It looks like the abuse of power being perpetrated by the Democrats in the House of Representatives against President Trump is bringing the Republicans together like never before.

Keep it up, you ignorant Democrats. Show your true, ugly face to the American public. See what it gets you. You have nothing on Trump.

October 31, 2019 9:10 am

article: The suit demands Exxon turn over any profits the company made through the alleged fraud and make restitution to investors.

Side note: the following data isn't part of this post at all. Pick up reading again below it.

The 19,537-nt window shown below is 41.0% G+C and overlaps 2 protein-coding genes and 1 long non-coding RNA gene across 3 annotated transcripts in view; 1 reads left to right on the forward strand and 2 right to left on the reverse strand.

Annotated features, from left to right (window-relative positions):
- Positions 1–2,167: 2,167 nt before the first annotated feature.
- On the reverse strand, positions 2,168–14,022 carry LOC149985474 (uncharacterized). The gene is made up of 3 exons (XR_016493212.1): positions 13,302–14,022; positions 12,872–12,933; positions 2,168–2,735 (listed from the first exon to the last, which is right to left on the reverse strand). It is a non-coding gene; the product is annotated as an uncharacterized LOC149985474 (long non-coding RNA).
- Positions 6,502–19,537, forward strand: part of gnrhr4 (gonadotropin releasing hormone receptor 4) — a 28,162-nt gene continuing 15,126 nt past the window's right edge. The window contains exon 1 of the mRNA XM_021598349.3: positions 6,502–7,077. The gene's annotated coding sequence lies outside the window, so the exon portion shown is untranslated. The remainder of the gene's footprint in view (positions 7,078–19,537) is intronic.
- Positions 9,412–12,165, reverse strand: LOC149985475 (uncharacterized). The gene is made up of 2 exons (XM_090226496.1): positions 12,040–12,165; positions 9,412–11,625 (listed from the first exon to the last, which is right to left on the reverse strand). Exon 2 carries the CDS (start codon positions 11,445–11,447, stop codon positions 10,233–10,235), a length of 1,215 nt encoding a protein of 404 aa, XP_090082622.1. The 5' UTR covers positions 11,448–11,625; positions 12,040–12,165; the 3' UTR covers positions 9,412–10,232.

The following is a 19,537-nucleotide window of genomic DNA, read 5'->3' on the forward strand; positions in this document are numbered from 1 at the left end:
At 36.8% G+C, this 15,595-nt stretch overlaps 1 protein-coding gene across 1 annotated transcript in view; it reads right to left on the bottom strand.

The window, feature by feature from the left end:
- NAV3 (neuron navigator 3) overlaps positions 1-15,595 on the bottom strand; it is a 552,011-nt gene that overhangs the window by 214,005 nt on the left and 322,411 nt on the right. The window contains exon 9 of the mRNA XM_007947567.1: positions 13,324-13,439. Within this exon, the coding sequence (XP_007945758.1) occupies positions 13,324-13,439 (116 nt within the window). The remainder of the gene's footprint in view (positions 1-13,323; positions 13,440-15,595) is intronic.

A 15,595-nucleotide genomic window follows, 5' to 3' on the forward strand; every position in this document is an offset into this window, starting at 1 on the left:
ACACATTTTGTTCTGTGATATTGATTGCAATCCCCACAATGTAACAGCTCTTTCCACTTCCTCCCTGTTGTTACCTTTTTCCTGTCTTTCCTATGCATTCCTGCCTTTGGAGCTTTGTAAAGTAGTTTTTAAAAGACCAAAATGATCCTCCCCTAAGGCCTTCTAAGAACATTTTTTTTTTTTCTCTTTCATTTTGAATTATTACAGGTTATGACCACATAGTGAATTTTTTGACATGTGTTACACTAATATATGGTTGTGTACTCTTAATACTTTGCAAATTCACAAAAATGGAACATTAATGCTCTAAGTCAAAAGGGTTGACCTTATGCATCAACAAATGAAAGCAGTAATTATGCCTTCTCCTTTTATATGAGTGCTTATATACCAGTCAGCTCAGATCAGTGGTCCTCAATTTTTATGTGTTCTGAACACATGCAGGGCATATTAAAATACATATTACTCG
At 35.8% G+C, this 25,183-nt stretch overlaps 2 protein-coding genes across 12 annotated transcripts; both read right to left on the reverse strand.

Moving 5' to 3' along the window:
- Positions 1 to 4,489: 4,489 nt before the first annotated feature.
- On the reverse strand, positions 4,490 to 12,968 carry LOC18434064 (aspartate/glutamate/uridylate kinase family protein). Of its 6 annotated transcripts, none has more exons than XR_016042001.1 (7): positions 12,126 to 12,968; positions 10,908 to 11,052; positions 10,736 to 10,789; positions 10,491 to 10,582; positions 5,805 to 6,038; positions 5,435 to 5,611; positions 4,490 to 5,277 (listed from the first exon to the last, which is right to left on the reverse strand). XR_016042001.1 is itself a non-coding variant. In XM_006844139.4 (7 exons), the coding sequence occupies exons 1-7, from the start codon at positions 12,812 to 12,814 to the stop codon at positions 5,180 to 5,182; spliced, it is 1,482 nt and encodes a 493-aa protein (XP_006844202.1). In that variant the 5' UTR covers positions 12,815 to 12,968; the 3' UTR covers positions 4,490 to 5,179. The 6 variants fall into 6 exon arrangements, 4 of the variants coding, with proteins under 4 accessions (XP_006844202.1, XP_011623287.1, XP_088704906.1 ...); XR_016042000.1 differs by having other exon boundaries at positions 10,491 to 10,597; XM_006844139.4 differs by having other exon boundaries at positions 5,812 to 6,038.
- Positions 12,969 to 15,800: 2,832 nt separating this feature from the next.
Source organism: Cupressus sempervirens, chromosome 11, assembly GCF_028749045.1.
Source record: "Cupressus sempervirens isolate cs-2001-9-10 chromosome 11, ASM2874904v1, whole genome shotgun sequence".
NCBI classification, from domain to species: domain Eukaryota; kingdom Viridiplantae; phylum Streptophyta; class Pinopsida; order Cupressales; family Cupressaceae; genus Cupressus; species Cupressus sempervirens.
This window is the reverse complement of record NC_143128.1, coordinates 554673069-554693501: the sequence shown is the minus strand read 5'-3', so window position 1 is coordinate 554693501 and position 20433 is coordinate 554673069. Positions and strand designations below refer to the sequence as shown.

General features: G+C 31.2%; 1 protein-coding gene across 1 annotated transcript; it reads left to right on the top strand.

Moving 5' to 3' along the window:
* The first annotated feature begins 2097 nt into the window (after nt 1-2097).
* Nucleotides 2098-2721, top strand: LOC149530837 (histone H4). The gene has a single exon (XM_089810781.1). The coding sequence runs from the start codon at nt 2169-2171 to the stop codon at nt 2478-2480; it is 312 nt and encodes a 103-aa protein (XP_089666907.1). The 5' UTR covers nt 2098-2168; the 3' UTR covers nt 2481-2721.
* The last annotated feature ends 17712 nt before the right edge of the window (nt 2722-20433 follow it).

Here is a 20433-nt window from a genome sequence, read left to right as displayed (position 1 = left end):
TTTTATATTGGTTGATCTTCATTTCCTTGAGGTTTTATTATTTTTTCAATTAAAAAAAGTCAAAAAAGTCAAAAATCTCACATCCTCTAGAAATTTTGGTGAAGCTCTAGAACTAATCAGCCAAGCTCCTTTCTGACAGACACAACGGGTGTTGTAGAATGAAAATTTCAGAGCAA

As jtom wrote, Exxon should warn investors of the potential cost of electing democrats.

Having bilked the taxpayer and squandered tax dollars they use the fraud of climate change regulations to bring a lawsuit under the Martin Act, another NY creation hardly used for 80 years.

Rex Tasha
October 31, 2019 5:39 pm

Quote “The suit focuses on Exxon’s use of an internal “proxy” price for global warming regulations, which was LOWER than prices put forward in reports to investors and the public.”

If the internal “poxy” price was HIGHER this would make sense. This actually looks like Exxon was playing it safe by giving the worst-case numbers to investors.